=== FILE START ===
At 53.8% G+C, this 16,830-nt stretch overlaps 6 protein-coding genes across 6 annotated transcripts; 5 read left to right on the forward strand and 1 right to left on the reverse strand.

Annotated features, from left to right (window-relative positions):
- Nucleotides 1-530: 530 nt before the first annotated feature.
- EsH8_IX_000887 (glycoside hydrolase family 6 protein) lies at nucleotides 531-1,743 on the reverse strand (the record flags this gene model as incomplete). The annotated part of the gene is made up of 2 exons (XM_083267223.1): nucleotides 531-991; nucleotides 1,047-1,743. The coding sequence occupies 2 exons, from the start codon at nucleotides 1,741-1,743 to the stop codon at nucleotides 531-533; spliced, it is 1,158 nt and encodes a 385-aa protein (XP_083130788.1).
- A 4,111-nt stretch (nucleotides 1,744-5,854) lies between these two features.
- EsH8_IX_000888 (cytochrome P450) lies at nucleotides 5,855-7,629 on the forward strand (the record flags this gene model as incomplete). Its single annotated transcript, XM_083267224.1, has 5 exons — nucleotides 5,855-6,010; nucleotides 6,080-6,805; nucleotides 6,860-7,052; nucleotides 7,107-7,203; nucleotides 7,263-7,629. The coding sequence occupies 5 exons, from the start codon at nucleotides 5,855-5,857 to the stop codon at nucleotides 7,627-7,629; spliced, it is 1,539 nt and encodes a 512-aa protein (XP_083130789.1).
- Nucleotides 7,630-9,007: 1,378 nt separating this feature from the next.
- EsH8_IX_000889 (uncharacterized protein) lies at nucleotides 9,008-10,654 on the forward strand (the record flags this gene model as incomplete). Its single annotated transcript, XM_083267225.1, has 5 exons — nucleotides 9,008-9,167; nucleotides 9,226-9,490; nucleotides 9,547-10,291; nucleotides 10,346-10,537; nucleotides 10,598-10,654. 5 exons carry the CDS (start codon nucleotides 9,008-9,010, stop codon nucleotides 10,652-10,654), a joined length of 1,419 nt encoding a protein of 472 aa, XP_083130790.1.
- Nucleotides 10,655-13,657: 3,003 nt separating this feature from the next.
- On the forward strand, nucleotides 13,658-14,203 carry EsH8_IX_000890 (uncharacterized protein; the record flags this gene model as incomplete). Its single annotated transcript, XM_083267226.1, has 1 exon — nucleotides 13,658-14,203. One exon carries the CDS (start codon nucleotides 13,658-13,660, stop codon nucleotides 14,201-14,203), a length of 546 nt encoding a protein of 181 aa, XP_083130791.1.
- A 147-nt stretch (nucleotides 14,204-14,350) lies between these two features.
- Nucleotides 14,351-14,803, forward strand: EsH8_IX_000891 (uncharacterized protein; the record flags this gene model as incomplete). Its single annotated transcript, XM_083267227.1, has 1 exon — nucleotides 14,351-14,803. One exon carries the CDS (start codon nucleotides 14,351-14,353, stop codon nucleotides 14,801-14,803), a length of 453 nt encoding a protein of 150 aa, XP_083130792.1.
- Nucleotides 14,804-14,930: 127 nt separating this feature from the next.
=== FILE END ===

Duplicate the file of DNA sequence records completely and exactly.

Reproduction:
At 53.8% G+C, this 16,830-nt stretch overlaps 6 protein-coding genes across 6 annotated transcripts; 5 read left to right on the forward strand and 1 right to left on the reverse strand.

Annotated features, from left to right (window-relative positions):
- Nucleotides 1-530: 530 nt before the first annotated feature.
- EsH8_IX_000887 (glycoside hydrolase family 6 protein) lies at nucleotides 531-1,743 on the reverse strand (the record flags this gene model as incomplete). The annotated part of the gene is made up of 2 exons (XM_083267223.1): nucleotides 531-991; nucleotides 1,047-1,743. The coding sequence occupies 2 exons, from the start codon at nucleotides 1,741-1,743 to the stop codon at nucleotides 531-533; spliced, it is 1,158 nt and encodes a 385-aa protein (XP_083130788.1).
- A 4,111-nt stretch (nucleotides 1,744-5,854) lies between these two features.
- EsH8_IX_000888 (cytochrome P450) lies at nucleotides 5,855-7,629 on the forward strand (the record flags this gene model as incomplete). Its single annotated transcript, XM_083267224.1, has 5 exons — nucleotides 5,855-6,010; nucleotides 6,080-6,805; nucleotides 6,860-7,052; nucleotides 7,107-7,203; nucleotides 7,263-7,629. The coding sequence occupies 5 exons, from the start codon at nucleotides 5,855-5,857 to the stop codon at nucleotides 7,627-7,629; spliced, it is 1,539 nt and encodes a 512-aa protein (XP_083130789.1).
- Nucleotides 7,630-9,007: 1,378 nt separating this feature from the next.
- EsH8_IX_000889 (uncharacterized protein) lies at nucleotides 9,008-10,654 on the forward strand (the record flags this gene model as incomplete). Its single annotated transcript, XM_083267225.1, has 5 exons — nucleotides 9,008-9,167; nucleotides 9,226-9,490; nucleotides 9,547-10,291; nucleotides 10,346-10,537; nucleotides 10,598-10,654. 5 exons carry the CDS (start codon nucleotides 9,008-9,010, stop codon nucleotides 10,652-10,654), a joined length of 1,419 nt encoding a protein of 472 aa, XP_083130790.1.
- Nucleotides 10,655-13,657: 3,003 nt separating this feature from the next.
- On the forward strand, nucleotides 13,658-14,203 carry EsH8_IX_000890 (uncharacterized protein; the record flags this gene model as incomplete). Its single annotated transcript, XM_083267226.1, has 1 exon — nucleotides 13,658-14,203. One exon carries the CDS (start codon nucleotides 13,658-13,660, stop codon nucleotides 14,201-14,203), a length of 546 nt encoding a protein of 181 aa, XP_083130791.1.
- A 147-nt stretch (nucleotides 14,204-14,350) lies between these two features.
- Nucleotides 14,351-14,803, forward strand: EsH8_IX_000891 (uncharacterized protein; the record flags this gene model as incomplete). Its single annotated transcript, XM_083267227.1, has 1 exon — nucleotides 14,351-14,803. One exon carries the CDS (start codon nucleotides 14,351-14,353, stop codon nucleotides 14,801-14,803), a length of 453 nt encoding a protein of 150 aa, XP_083130792.1.
- Nucleotides 14,804-14,930: 127 nt separating this feature from the next.